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Pomegranate

Pomegranate
© Steven Foster

Common Names: Pomegranate

Latin Names: Punica granatum

Background

  • The pomegranate fruit has a leathery rind (or husk) with many little pockets of edible seeds and juice inside.
  • Since ancient times, the pomegranate has been a symbol of fertility.
  • Researchers have studied all parts of the pomegranate for their potential health benefits. Those parts include the fruit, seed, seed oil, tannin-rich peel, root, leaf, and flower.
  • The pomegranate has been used as a dietary supplement for many conditions including wounds, heart conditions, intestinal problems, and as a gargle for a sore throat.
  • Pomegranate is made into capsules, extracts, teas, powders, and juice products.

How Much Do We Know?

  • We don’t have a lot of strong scientific evidence on the effects of pomegranate for people’s health.

What Have We Learned?

  • A 2012 clinical trial of about 100 dialysis patients suggested that pomegranate juice may help ward off infections. In the study, the patients who were given pomegranate juice three times a week for a year had fewer hospitalizations for infections and fewer signs of inflammation, compared with patients who got the placebo.
  • Pomegranate extract in mouthwash may help control dental plaque, according to a small 2011 clinical trial with 30 healthy participants.
  • Pomegranate may help improve some signs of heart disease but the research isn’t definitive.

What Do We Know About Safety?

  • Some people, particularly those with plant allergies, may be allergic to pomegranate.
  • It’s unclear whether pomegranate interacts with the anticoagulant (blood thinning) medicine warfarin or drugs that work similarly in the body to warfarin.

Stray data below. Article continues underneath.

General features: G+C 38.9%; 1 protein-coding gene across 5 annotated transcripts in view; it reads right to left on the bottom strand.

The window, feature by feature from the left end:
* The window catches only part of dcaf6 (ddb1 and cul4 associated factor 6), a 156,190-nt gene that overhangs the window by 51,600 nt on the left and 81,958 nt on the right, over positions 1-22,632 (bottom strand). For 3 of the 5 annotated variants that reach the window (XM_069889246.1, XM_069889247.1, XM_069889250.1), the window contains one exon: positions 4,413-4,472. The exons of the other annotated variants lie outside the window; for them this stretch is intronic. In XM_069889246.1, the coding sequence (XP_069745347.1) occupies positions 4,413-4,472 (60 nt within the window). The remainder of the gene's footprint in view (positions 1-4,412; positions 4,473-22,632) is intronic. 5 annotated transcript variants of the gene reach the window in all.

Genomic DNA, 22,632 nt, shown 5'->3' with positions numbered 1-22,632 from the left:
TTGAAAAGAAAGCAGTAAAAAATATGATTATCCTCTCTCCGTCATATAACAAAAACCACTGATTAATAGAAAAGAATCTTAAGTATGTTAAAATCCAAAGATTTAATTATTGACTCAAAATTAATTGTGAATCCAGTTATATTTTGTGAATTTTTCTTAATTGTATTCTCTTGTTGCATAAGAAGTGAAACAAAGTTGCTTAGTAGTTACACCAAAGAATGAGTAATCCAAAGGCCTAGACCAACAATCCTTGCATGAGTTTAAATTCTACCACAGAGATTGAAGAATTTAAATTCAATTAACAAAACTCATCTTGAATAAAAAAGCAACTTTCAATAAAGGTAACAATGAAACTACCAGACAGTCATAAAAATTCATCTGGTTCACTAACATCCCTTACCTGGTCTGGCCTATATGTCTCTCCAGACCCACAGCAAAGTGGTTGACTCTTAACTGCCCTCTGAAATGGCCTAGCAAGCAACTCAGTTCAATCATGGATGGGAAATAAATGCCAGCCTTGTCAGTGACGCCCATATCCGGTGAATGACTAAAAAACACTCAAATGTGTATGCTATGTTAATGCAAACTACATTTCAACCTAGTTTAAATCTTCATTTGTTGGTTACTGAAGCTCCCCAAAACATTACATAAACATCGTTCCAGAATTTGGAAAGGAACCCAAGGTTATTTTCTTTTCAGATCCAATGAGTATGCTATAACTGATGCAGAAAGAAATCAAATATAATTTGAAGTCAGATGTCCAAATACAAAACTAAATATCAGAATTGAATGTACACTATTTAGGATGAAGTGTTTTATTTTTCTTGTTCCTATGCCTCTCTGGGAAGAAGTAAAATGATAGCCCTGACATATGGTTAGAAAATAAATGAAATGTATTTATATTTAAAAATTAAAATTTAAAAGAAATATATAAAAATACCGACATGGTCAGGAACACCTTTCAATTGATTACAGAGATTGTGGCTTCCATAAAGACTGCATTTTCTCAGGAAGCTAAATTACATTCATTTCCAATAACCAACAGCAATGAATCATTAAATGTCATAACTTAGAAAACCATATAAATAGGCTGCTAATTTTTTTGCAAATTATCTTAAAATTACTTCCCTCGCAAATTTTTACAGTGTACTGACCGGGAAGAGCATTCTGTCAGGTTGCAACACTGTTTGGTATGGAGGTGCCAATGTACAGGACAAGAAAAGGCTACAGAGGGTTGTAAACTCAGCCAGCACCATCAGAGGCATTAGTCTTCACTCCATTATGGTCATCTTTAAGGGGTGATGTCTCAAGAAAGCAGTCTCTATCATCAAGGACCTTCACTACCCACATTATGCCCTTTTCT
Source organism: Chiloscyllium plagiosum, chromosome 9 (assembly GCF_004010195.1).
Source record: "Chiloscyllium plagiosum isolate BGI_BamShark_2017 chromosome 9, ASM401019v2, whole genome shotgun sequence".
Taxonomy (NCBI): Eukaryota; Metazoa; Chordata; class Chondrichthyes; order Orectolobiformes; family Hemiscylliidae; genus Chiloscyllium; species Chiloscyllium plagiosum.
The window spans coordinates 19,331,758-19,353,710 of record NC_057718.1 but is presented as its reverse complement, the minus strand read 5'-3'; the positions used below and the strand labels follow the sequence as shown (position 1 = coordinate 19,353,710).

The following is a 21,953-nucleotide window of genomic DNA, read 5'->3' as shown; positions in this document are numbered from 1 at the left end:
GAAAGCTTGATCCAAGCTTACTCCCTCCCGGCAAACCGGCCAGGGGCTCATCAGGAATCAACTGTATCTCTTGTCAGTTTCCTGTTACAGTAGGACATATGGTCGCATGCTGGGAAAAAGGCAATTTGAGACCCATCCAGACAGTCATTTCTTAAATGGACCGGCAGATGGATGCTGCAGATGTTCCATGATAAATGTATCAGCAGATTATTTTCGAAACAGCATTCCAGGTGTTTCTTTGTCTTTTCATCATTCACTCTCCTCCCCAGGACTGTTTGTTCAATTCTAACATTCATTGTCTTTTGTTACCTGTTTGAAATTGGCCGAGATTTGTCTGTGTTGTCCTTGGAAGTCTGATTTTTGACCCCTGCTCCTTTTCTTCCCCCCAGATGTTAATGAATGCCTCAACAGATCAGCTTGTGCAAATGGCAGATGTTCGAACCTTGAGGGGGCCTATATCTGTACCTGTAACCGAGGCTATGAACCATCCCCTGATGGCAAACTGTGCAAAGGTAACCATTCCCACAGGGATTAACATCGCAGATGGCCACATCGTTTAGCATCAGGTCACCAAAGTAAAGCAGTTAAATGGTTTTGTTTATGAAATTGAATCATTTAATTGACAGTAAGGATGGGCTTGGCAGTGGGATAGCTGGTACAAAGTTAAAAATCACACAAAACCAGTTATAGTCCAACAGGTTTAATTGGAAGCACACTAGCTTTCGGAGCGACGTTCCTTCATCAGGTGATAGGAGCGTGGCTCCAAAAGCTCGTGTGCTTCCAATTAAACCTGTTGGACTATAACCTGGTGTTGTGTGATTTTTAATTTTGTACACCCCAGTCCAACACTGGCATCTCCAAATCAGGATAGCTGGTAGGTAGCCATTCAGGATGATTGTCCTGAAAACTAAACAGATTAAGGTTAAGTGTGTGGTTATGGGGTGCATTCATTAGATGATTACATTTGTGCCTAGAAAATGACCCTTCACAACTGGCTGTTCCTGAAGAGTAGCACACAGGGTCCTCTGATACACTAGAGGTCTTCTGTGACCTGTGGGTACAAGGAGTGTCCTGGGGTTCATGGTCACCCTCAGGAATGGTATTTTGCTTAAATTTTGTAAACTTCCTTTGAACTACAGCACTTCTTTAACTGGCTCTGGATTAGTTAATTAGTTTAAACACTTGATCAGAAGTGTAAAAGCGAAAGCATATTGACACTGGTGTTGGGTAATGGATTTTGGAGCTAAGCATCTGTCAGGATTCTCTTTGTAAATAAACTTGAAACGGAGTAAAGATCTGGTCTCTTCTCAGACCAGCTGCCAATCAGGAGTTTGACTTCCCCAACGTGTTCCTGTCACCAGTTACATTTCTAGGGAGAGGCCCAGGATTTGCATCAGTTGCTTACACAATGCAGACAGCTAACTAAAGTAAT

• Federal agencies have taken action against companies selling pomegranate juice and supplements for deceptive advertising and making drug-like claims about the products.

Keep in Mind

  • Tell all your health care providers about any complementary or integrative health approaches you use. Give them a full picture of what you do to manage your health. This will help ensure coordinated and safe care.

For More Information

NCCIH Clearinghouse

The NCCIH Clearinghouse provides information on NCCIH and complementary and integrative health approaches, including publications and searches of Federal databases of scientific and medical literature. The Clearinghouse does not provide medical advice, treatment recommendations, or referrals to practitioners.

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Website: https://nccih.nih.gov/

Email: info@nccih.nih.gov (link sends e-mail)

PubMed®

A service of the National Library of Medicine, PubMed® contains publication information and (in most cases) brief summaries of articles from scientific and medical journals. For guidance from NCCIH on using PubMed, see How To Find Information About Complementary Health Approaches on PubMed.

Website: https://pubmed.ncbi.nlm.nih.gov/

Office of Dietary Supplements (ODS), National Institutes of Health (NIH)

ODS seeks to strengthen knowledge and understanding of dietary supplements by evaluating scientific information, supporting research, sharing research results, and educating the public. Its resources include publications (such as Dietary Supplements: What You Need to Know), fact sheets on a variety of specific supplement ingredients and products (such as vitamin D and multivitamin/mineral supplements), and the PubMed Dietary Supplement Subset.

Website: https://ods.od.nih.gov/

Email: ods@nih.gov (link sends e-mail)

Key References

This publication is not copyrighted and is in the public domain. Duplication is encouraged.

NCCIH has provided this material for your information. It is not intended to substitute for the medical expertise and advice of your health care provider(s). We encourage you to discuss any decisions about treatment or care with your health care provider. The mention of any product, service, or therapy is not an endorsement by NCCIH.

Last Updated: September 2016